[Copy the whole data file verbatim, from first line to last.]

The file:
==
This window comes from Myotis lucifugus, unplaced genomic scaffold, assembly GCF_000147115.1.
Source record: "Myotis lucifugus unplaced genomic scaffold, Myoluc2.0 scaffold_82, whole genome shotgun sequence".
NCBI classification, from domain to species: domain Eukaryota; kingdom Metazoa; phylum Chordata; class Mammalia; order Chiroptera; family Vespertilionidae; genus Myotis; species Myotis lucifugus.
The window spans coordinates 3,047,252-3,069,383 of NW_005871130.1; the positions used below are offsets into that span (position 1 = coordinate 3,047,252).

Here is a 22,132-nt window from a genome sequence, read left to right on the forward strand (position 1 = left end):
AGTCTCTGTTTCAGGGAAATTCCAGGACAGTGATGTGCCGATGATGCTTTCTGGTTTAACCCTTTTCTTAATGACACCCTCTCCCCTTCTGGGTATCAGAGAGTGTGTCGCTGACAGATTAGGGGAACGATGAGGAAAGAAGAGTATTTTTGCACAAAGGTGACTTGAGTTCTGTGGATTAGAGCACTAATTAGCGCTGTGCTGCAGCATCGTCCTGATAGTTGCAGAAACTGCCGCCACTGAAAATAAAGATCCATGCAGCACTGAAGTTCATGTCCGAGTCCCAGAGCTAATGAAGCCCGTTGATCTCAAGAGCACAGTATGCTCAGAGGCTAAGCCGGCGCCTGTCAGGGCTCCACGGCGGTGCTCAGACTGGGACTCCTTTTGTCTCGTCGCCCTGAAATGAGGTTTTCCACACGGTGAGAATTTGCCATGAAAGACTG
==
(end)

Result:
This window comes from Myotis lucifugus, unplaced genomic scaffold, assembly GCF_000147115.1.
Source record: "Myotis lucifugus unplaced genomic scaffold, Myoluc2.0 scaffold_82, whole genome shotgun sequence".
NCBI classification, from domain to species: domain Eukaryota; kingdom Metazoa; phylum Chordata; class Mammalia; order Chiroptera; family Vespertilionidae; genus Myotis; species Myotis lucifugus.
The window spans coordinates 3,047,252-3,069,383 of NW_005871130.1; the positions used below are offsets into that span (position 1 = coordinate 3,047,252).

Here is a 22,132-nt window from a genome sequence, read left to right on the forward strand (position 1 = left end):
AGTCTCTGTTTCAGGGAAATTCCAGGACAGTGATGTGCCGATGATGCTTTCTGGTTTAACCCTTTTCTTAATGACACCCTCTCCCCTTCTGGGTATCAGAGAGTGTGTCGCTGACAGATTAGGGGAACGATGAGGAAAGAAGAGTATTTTTGCACAAAGGTGACTTGAGTTCTGTGGATTAGAGCACTAATTAGCGCTGTGCTGCAGCATCGTCCTGATAGTTGCAGAAACTGCCGCCACTGAAAATAAAGATCCATGCAGCACTGAAGTTCATGTCCGAGTCCCAGAGCTAATGAAGCCCGTTGATCTCAAGAGCACAGTATGCTCAGAGGCTAAGCCGGCGCCTGTCAGGGCTCCACGGCGGTGCTCAGACTGGGACTCCTTTTGTCTCGTCGCCCTGAAATGAGGTTTTCCACACGGTGAGAATTTGCCATGAAAGACTG